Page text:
Mitchell also adheres to a popular conspiracy theory that a cabal of influential men and women have been conducting experiments on aliens recovered from a crash and that since the days of Kennedy this has been kept secret from the government.  He also maintains to this day that he has heard first hand eye witness accounts of alien activity at Roswell, New Mexico. NASA, of course, have distanced themselves from Mr Mitchell!

David Scott
Apollo 15, July 31 - August 2 1971
The seventh person to walk on the moon was David Randolph  Scott, selected to become an astronaut in 1963 and realizing his ambition to walk on the moon during the Apollo 15 mission.  He stayed with the Air Force until 1975 despite having got in to some hot water because of a small discovery.

Although it was not an illegal action as such, Scott had decided to carry almost 400 commemorative postal covers with him to the moon. This was with the full knowledge of the rest of the crew – they were hoping to use the proceeds to start trust funds for their children.  NASA, however, wanted to stamp out (get it) this sort of behavior and the crew were made an example to others. None of them ever flew in space again.

Scott has had a varied career since leaving NASA, mostly in consultancy and writing.  He has worked with the BBC on a number of their TV space projects as well as on the Apollo 13 movie and the HBO series From the Earth to the Moon. 

James Irwin
Apollo 15, July 31 - August 2 1971
Irwin was also involved in the stamp issue but his own peculiar claim to fame as a moonwalker was that he was the first of these men to die.  Ironically the heart problem which was eventually to kill him was first noticed while he was on the Apollo mission. Working almost twenty three hours in a single day, Irwin’s heart readings back at NASA HQ showed fluctuations. Little wonder really: he had been on a moonwalk, ascended from the moon and made the rendezvous with Endeavor and helped overcome the problems that delayed the Lunar Module jettison maneuver.

Yet he made it back to earth and continued in the air force until 1972. He did not go on any further space missions because of those stamps but he had found another calling.  Up to his death, Irwin worked for the High Flight Foundation, (which he founded) and devoted his life to spreading Christianity.

He did, however, lead a number of expeditions to Mount Ararat in search of Noah’s Ark. In 1982, coming back down the mountain, he was injured and had to be brought down on horseback.  In 1991 he suffered a heart attack and died. He is buried at Arlington.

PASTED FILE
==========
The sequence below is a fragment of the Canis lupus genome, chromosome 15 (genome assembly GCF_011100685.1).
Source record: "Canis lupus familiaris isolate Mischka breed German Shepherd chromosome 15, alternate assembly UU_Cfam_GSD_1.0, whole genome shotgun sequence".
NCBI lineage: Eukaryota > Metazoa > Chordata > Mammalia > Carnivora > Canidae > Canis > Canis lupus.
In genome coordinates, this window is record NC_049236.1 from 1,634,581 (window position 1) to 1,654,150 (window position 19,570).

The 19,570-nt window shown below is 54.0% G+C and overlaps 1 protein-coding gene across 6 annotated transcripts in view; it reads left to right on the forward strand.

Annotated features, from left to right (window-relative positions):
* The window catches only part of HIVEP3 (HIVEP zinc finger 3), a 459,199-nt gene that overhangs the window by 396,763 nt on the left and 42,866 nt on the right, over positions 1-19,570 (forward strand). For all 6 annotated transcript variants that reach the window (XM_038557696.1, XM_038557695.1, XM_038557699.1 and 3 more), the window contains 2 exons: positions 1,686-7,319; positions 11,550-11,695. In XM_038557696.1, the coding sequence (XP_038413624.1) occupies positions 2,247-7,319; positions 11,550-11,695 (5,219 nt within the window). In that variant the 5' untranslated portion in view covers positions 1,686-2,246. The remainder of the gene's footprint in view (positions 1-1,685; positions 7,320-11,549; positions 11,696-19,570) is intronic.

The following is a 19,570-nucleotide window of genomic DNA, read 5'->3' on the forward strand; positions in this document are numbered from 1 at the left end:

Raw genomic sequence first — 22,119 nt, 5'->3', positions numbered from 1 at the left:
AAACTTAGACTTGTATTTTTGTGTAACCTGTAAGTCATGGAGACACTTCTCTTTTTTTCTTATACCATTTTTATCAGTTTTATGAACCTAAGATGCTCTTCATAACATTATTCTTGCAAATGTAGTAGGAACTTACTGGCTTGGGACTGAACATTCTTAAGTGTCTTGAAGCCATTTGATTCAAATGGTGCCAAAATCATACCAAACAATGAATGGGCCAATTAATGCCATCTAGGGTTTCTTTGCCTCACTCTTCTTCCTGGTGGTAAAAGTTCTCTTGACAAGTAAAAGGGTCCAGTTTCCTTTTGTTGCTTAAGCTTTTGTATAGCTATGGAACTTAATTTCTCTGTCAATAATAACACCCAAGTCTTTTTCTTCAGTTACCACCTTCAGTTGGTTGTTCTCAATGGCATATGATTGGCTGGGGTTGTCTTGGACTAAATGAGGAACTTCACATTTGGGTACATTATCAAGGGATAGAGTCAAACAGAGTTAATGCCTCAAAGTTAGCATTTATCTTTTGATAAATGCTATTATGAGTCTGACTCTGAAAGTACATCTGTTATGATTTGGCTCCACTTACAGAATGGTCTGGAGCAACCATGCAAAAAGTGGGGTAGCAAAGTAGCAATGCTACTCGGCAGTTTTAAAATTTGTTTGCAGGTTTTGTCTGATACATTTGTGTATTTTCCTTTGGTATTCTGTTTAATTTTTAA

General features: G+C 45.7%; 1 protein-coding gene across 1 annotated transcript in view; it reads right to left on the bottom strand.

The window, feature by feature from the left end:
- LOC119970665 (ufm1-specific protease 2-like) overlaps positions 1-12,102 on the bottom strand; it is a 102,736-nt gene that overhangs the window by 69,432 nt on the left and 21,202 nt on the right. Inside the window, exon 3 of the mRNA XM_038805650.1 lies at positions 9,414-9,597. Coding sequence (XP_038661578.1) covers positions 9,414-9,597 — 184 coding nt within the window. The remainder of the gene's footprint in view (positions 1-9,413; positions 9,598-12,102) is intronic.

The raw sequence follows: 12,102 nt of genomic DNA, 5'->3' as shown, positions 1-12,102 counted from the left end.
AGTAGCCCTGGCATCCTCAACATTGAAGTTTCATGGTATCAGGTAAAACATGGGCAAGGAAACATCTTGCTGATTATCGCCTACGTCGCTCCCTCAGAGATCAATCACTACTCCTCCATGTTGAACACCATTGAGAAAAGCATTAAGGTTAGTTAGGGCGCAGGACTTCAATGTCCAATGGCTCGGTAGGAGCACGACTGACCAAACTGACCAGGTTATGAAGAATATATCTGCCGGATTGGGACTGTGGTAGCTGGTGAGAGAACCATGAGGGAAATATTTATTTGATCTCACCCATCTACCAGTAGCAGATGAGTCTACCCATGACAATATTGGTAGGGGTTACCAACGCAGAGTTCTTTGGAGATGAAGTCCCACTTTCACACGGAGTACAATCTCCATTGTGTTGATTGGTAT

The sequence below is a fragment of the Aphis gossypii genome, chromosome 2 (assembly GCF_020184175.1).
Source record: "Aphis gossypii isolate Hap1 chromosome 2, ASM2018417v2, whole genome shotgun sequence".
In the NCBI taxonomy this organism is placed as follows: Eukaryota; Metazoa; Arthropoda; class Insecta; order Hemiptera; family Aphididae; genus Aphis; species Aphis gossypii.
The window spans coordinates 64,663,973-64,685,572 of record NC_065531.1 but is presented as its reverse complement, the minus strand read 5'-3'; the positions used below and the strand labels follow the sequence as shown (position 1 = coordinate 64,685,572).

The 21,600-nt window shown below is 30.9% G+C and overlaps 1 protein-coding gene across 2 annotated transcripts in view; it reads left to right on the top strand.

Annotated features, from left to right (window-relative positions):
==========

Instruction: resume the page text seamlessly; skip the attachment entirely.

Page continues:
John Watts Young
Apollo 16, April 21- 23, 1972
Young was the ninth person to walk on the moon but his other claim to fame is as the man to have the longest ever career as an astronaut.  Over the space of 42 years with NASA he enjoyed no less than six space flights. He is also the only person to have piloted four separate classes of spacecraft, his last being the Space Shuttle.

While on the moon, Young set a speed record with the Lunar Rover. After the mission Young became Chief of the Space Shuttle Branch of the Astronaut Office in 1973, eight years before the first shuttle took off.

It took off with him on board. He commanded the 1981 flight, STS-1 and then STS-9 which carried the first spacelab module. He was highly critical of NASA's management after the Challenger disaster in 1986 despite still being an employee. Although he officially retired in 2004 he couldn’t quite give it all up. He carried on going to the weekly Monday Morning Meeting for astronauts for several years after that.

Charles Duke
Apollo 16, April 21- 23, 1972
Duke is still the youngest person to have ever walked on the moon – he was 36 when he walked on the surface of our sole satellite.  He also stayed on the surface for 71 hours and 14 minutes which at the time was a record.

Back on earth, In December 1975, Duke retired from NASA to enter private business in San Antonio. He entered the USAF Reserves in 1975 and was promoted to Brigadier General in 1979. He retired in June, 1986.

Since then, Duke has been involved in a wide variety of activities and businesses. He is presently involved in the following ventures.  As well as giving inspirational talks, Duke is active in the Boys Scouts of America movement. He became a Christian after his moon walk and is also now involved in prison ministry.

Eugene Cernan
Apollo 17, December 11-14, 1972
Cernan, along with Schmitt (below) went walkabout on the moon’s surface three times, clocking up 22 hours worth of lunar exploration.  If that was not remarkable enough Cernan also got to pilot the rover on its last drive – and created a lunar land speed record of 11.2 mph (although that is not an official record!).

Although not the last man to set foot on the moon he was the last person to leave it. As both he and Armstrong went to Purdue University in Indiana it means that particular seat of learning educated both the first and last person on the moon.  While on the moon he drew his daughter’s initials in to the dust on the surface, probably making him the coolest dad of all time.

Cernan stayed with NASSA for another four years, retiring in 1976 and went in to private business afterwards. He co-authored a book called The Last Man on the Moon and has featured on a number of space documentaries.  He and Armstrong both testified against President Obama’s cancellation of the Constellation program in 2010.

Harrison Schmitt
Apollo 17, December 11-14, 1972
The twelfth and last man to set foot on the moon, Schmitt is the only one of the dozen not to have been at some point a member of the US Armed Forces. He was the only scientist-astronaut to walk on the lunar surface, receiving a Phd from Harvard in 1964 for his work on the subject of geology.

A year after returning to Earth, Schmitt resigned from NASA and ran for the US Senate, becoming representative for New Mexico (Republican).  He stayed for a single term and once he had left the senate became a consultant not only in geology but business and public policy too.

He is infamous, post NASA, for declaring that global warming was being used a political tool to increase control over American lives. In January 2011 he was given a role in the cabinet of the State of New Mexico but refused a background investigation and so had to decline the appointment.